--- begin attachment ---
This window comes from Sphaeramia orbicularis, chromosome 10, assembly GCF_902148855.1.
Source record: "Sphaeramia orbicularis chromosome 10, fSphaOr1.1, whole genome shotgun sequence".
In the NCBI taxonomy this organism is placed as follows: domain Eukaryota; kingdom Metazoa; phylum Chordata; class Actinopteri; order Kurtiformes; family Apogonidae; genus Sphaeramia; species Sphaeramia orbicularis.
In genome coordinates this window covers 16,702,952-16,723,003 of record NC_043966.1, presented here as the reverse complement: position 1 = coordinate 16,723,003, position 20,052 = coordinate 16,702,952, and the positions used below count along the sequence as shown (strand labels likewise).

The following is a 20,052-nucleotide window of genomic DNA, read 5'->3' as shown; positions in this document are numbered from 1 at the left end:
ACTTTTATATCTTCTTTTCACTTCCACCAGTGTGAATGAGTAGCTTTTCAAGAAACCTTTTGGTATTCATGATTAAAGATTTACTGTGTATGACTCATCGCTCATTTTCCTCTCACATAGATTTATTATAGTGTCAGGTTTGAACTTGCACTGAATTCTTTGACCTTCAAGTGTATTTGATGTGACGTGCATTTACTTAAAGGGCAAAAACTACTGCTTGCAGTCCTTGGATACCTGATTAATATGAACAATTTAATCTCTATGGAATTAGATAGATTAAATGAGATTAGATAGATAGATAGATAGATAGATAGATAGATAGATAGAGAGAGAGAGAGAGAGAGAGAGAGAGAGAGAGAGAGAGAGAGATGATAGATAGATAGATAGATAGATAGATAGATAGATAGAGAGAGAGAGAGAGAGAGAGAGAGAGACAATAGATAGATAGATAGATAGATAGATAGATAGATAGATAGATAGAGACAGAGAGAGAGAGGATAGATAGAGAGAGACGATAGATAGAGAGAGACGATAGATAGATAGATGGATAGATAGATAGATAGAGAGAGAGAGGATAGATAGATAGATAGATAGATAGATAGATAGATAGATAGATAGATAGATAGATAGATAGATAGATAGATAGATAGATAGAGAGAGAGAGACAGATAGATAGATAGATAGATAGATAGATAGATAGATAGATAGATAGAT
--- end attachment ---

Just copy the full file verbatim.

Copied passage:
This window comes from Sphaeramia orbicularis, chromosome 10, assembly GCF_902148855.1.
Source record: "Sphaeramia orbicularis chromosome 10, fSphaOr1.1, whole genome shotgun sequence".
In the NCBI taxonomy this organism is placed as follows: domain Eukaryota; kingdom Metazoa; phylum Chordata; class Actinopteri; order Kurtiformes; family Apogonidae; genus Sphaeramia; species Sphaeramia orbicularis.
In genome coordinates this window covers 16,702,952-16,723,003 of record NC_043966.1, presented here as the reverse complement: position 1 = coordinate 16,723,003, position 20,052 = coordinate 16,702,952, and the positions used below count along the sequence as shown (strand labels likewise).

The following is a 20,052-nucleotide window of genomic DNA, read 5'->3' as shown; positions in this document are numbered from 1 at the left end:
ACTTTTATATCTTCTTTTCACTTCCACCAGTGTGAATGAGTAGCTTTTCAAGAAACCTTTTGGTATTCATGATTAAAGATTTACTGTGTATGACTCATCGCTCATTTTCCTCTCACATAGATTTATTATAGTGTCAGGTTTGAACTTGCACTGAATTCTTTGACCTTCAAGTGTATTTGATGTGACGTGCATTTACTTAAAGGGCAAAAACTACTGCTTGCAGTCCTTGGATACCTGATTAATATGAACAATTTAATCTCTATGGAATTAGATAGATTAAATGAGATTAGATAGATAGATAGATAGATAGATAGATAGATAGATAGAGAGAGAGAGAGAGAGAGAGAGAGAGAGAGAGAGAGAGAGAGATGATAGATAGATAGATAGATAGATAGATAGATAGATAGAGAGAGAGAGAGAGAGAGAGAGAGAGACAATAGATAGATAGATAGATAGATAGATAGATAGATAGATAGATAGAGACAGAGAGAGAGAGGATAGATAGAGAGAGACGATAGATAGAGAGAGACGATAGATAGATAGATGGATAGATAGATAGATAGAGAGAGAGAGGATAGATAGATAGATAGATAGATAGATAGATAGATAGATAGATAGATAGATAGATAGATAGATAGATAGATAGATAGATAGAGAGAGAGAGACAGATAGATAGATAGATAGATAGATAGATAGATAGATAGATAGATAGAT